Due to their composition, fragmentation of cystine stones by extracoporal lithothripsy is often difficult, and larger stones generally require percutaneous nephrostomy placement and removed. Episodic stone symptoms make repeated removements of the stones necessary. Indeed, the disorder cause serious damage to the kidneys and surrounding organs, and in some rare cases death if not treated properly. Current treatment of cystinolithiasis is currently focused on prevention of stone formation by reducing cystine excretion and concentration and by reducing cystine to the more soluble cysteine (for review: [4]). However, causative therapies have not yet been developed despite the growing knowledge on the physiological aetiology of the disease.

For clinical purposes, the classification of cystinuria is based on the urinary phenotype of obligate heterozygotes (i.e. parents of patients with a classical course of cystinuria) and three types of cystinuria have been distinguished [7, 8]. Whereas type I heterozygotes excrete cystine at normal levels, type II and III heterozygotes show a highly or moderately elevated excretion. However, after the identification of the genetic mutations predisposing to cystinuria, a correlation between the extent of hyperaminoaciduria and the mutation in type II/III heterozygotes could not be established. Therefore both types II and III were summarized as non-type I [9]. Non-type I heterozygotes show a variable urinary hyperexcretion of cystine and the dibasic amino acids, in some carriers stone formation has been reported [10]. As a result, non-type I cystinuria can be regarded as an autosomal-dominant disorder with incomplete penetrance for cystine lithiasis, whereas type I cystinuria mainly follow an autosomal-recessive trait. In addition, patients with a mixed cystinuria have been reported, carrying both type I and non-type I alleles (for review: [4]).

In the majority of cystinuria patients, stone formation occurs within the first two decades of life [11] but a broad intrafamilial variation of the disease has been reported. Males are affected more frequently and severely than females, and males have a larger number of stones. More than 80% of patients develop their first stones within the first two decades, but stones may be formed at any age. In male patients an earlier stone formation can be observed in comparison to females. Around 6% of patients do not form stones [12].

Goodyer et al. [5] observed a preponderance of an early manifestation of stone formation in type I-homozygous patients, whereas non-type I homozygous as well as mixed type patients developed stones later in life. However, this correlation could not be confirmed in molecularly proven patients [13].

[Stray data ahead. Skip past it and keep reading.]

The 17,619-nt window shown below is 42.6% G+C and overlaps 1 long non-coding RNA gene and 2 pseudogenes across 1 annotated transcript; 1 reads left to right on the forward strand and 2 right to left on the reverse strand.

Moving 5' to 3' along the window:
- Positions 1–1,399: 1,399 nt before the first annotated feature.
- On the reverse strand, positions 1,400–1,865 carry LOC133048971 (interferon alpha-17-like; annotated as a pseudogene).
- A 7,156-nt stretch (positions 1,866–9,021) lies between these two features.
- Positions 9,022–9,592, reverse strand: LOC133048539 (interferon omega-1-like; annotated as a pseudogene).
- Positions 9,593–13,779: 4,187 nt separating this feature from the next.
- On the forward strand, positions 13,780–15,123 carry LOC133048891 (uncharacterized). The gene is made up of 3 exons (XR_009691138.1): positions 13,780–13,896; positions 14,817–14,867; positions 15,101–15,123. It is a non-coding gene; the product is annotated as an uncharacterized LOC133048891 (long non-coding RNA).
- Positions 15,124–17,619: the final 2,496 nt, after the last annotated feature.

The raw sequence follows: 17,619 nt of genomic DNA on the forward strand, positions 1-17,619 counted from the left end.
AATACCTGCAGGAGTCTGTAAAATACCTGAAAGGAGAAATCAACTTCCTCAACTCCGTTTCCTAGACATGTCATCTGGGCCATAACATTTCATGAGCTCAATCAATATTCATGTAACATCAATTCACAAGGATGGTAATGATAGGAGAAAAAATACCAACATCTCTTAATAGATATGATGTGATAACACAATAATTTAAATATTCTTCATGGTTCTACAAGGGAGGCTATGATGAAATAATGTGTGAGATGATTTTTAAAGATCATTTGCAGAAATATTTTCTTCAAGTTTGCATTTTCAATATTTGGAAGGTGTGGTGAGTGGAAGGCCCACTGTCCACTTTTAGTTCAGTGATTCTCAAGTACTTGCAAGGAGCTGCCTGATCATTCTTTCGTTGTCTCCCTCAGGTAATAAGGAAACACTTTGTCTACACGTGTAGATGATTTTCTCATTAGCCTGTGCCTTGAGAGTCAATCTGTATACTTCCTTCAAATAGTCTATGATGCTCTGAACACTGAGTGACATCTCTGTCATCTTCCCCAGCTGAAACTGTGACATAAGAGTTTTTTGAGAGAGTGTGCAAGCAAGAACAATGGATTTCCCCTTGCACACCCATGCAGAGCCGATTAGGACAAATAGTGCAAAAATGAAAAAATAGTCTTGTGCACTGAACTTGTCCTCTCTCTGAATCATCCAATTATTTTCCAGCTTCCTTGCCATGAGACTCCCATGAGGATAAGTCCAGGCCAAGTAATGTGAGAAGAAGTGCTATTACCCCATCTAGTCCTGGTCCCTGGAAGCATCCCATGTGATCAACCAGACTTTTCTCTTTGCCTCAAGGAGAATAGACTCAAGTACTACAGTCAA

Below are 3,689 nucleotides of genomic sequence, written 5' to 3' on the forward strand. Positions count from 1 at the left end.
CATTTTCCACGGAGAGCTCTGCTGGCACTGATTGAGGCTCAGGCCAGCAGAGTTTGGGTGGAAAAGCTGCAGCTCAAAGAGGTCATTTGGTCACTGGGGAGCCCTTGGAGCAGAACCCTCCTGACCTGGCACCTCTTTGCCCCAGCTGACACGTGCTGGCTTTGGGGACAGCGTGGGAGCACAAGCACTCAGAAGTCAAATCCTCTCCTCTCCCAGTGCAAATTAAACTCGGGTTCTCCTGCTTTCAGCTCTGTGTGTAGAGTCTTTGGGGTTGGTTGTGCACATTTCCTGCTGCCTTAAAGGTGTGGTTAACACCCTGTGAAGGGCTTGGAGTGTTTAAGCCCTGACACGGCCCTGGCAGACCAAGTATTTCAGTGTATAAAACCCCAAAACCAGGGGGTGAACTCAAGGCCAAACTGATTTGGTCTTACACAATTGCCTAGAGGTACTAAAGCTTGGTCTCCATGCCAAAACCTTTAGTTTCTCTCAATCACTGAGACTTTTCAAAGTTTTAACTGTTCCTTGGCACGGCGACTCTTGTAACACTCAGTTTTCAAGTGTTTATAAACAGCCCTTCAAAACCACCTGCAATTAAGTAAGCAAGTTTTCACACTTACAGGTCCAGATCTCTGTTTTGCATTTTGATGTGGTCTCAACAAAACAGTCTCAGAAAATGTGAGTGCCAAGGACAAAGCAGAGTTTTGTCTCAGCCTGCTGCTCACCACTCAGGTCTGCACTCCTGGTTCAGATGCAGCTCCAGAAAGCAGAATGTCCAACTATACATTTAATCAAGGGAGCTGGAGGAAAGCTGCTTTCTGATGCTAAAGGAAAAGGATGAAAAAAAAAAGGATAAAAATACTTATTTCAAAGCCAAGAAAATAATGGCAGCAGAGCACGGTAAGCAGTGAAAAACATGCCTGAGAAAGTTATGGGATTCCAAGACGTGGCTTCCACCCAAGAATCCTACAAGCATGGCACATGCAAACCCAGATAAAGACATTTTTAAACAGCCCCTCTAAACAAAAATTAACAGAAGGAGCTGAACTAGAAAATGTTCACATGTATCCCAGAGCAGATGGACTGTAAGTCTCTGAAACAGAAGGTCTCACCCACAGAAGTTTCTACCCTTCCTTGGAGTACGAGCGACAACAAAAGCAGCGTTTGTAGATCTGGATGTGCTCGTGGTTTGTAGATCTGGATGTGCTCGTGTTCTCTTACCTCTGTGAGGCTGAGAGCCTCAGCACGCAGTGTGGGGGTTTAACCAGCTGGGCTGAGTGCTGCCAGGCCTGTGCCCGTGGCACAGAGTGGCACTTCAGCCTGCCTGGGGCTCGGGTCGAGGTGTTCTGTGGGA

Cystinuria is a global disorder with population-specific prevalences, its overall prevalence has been estimated as 1:7000 in neonates [14]. It varies between different populations: the highest frequency has been observed among Libyan Jews with a rate of 1:2,500, in Americans the rate is 1:15,000, and in Sweden 1:100,000 [14, 15]. In specific populations it can therefore be regarded as one of the most common autosomal-recessive disorders comparable only to cystic fibrosis. However, due to this limited information about the prevalence of cystinuria in the general population and the broad spectrum of mutations, the frequency of cystinuria carriers can only be estimated. The highest carrier rate of 1:25 in Libyan Jews has been identified by Sidi et al. [16]. In the Swedish population, p.Met467Thr occurs in 0.5% of the general population [17].

The SLC3A1 and SLC7A9 genes and the amino acid transporter system b0,+

The involvement of the SLC3A1 (OMIM 104614) gene in the aetiology of cystinuria could be established in 1994 by establishing linkage of the disease to 2p and by identifying the first mutations in cystinuria patients [18, 19]. Further genetic linkage studies indicated that not all cystinuria families were caused by SLC3A1 defects, and the second cystinuria gene could be localised to chromosome 19q13 [20, 21]. In 1999, first mutations in the SLC7A9 (OMIM 604144) gene were reported [9].

The SLC3A1 gene spans ~46 kb and includes 10 coding exons [22, 23]. The longest transcript (ENST00000260649) is 2989 bp long, the resulting protein rBAT (ENSP00000260649) consists of 685 amino acids. The SLC7A9 gene comprises 12 exons, 11 of which are coding. The transcript (ENST00000023064) has 1772 bp, the protein b0,+AT consists of 487 amino acids.

The two genes encode the two subunits of the renal heteromeric amino acid transporter b0,+: the heavy subunit rBAT (SLC3A1) and the light subunit b0,+AT (SLC7A9)) (Figure 1)(for review: [4]), both linked by a conserved disulfide bridge. The heavy subunit mediates the localisation of the holotransporter to the plasma membrane whereas the light subunit comprises the catalytic component of the transporter.